Community Hospital South
The Community Hospital South project is a four-year project consisting of a new five-story patient bed tower, six new operating suites with support area, a new power plant addition and renovation of much of the existing hospital. One of the most challenging issues with this site, said Garry Rollins, Project Executive with Rollins Construction Company LLC, a wholly owned subsidiary of S. M. Wilson & Co., was the need to relocate the major utilities feeding the hospital, including electrical, gas, water, fire protection lines and medical gas lines. The construction team tackled the challenge with plenty of upfront meetings to decide how to move new lines before disconnecting the old lines, and how to keep the switch occurring in as short a time as possible. “The electrical had to be switched back and forth from two separate feeders to keep the hospital in operation,” said Rollins. “We had to make sure all the services remained operational while we did the cutovers.”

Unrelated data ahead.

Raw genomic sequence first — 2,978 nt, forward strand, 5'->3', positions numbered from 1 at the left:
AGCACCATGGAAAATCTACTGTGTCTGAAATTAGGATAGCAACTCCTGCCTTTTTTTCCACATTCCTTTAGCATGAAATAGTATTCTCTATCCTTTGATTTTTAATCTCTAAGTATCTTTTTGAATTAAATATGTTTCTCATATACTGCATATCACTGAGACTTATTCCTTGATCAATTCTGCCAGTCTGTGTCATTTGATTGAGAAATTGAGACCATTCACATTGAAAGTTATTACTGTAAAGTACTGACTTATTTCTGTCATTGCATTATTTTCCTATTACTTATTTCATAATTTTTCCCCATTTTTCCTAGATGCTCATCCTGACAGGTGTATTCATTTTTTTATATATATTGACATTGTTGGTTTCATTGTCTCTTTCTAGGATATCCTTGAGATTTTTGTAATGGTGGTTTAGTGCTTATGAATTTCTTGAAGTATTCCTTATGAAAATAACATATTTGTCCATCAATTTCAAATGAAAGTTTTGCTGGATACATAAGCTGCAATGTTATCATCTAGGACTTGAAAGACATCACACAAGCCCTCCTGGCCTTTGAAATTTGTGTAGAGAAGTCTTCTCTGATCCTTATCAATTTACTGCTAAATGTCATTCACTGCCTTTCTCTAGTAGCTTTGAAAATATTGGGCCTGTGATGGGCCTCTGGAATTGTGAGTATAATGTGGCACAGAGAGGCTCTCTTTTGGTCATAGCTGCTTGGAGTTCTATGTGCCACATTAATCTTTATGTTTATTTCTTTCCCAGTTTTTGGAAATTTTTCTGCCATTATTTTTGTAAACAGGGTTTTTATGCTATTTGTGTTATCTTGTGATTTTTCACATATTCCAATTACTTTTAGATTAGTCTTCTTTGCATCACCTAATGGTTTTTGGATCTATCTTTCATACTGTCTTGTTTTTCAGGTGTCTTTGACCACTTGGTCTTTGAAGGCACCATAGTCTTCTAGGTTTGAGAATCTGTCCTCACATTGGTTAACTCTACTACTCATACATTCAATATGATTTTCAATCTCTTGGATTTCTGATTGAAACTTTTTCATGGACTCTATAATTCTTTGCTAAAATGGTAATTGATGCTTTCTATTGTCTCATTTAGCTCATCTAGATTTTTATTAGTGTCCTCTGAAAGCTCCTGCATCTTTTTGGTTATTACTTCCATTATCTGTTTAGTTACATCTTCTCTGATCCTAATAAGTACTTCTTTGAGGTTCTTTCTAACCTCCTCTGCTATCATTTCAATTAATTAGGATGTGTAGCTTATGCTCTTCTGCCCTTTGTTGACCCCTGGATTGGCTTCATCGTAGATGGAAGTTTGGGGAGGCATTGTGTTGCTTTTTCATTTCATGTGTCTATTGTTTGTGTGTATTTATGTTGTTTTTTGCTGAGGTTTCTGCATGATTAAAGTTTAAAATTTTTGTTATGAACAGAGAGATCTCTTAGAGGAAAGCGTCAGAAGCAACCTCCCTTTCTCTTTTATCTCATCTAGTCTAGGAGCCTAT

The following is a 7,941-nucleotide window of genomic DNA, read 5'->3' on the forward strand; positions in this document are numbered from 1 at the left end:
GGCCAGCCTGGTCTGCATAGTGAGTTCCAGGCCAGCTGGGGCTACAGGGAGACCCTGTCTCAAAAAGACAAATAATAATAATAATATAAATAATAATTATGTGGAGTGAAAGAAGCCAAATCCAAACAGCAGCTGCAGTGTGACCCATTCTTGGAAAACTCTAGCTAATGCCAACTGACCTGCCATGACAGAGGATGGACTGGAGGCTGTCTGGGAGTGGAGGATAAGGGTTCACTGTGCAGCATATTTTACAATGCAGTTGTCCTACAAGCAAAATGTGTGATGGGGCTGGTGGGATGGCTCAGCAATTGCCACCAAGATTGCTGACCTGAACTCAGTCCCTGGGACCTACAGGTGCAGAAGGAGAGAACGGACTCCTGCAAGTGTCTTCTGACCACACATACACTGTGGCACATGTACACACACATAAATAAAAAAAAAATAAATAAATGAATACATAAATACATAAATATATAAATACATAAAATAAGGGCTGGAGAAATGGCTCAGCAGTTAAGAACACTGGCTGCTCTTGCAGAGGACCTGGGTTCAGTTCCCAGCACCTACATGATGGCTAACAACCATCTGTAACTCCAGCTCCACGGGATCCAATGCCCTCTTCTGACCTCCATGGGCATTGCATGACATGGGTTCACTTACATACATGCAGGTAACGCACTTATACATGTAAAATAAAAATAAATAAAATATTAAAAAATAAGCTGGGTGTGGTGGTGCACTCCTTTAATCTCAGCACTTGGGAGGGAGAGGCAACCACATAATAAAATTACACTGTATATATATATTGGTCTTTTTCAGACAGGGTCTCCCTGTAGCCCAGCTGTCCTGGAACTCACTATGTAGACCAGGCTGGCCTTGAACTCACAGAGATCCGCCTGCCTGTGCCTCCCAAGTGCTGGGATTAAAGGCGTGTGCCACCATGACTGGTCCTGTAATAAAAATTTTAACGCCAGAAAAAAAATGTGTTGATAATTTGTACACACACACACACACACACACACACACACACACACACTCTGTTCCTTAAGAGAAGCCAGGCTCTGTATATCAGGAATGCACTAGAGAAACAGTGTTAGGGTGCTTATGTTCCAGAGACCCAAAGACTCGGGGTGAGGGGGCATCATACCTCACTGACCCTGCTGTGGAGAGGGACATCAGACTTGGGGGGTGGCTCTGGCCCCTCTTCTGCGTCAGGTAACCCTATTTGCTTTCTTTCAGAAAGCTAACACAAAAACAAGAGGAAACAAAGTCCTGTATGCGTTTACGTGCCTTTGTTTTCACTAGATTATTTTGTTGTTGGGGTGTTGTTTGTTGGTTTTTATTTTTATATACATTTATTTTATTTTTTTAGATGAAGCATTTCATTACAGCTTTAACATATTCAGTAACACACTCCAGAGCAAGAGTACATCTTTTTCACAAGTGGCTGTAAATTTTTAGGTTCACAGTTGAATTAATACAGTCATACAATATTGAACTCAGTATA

Rollins Construction built a new power plant addition to support the new hospital additions and power the existing facility. This can be challenging for a construction team as existing ceilings are “usually pretty packed with mechanical and electrical,” said Rollins. Before any changes could be made, the building team needed to find the systems’ routes.
“We spent a lot of time looking at routes through the building for ductwork, pipe, electrical,” he said. The MEP effort required a lot of after-hours survey work, he added, and it all needed to be completed under strict infection control measures. Two new generators were also provided to replace the hospital’s existing ones.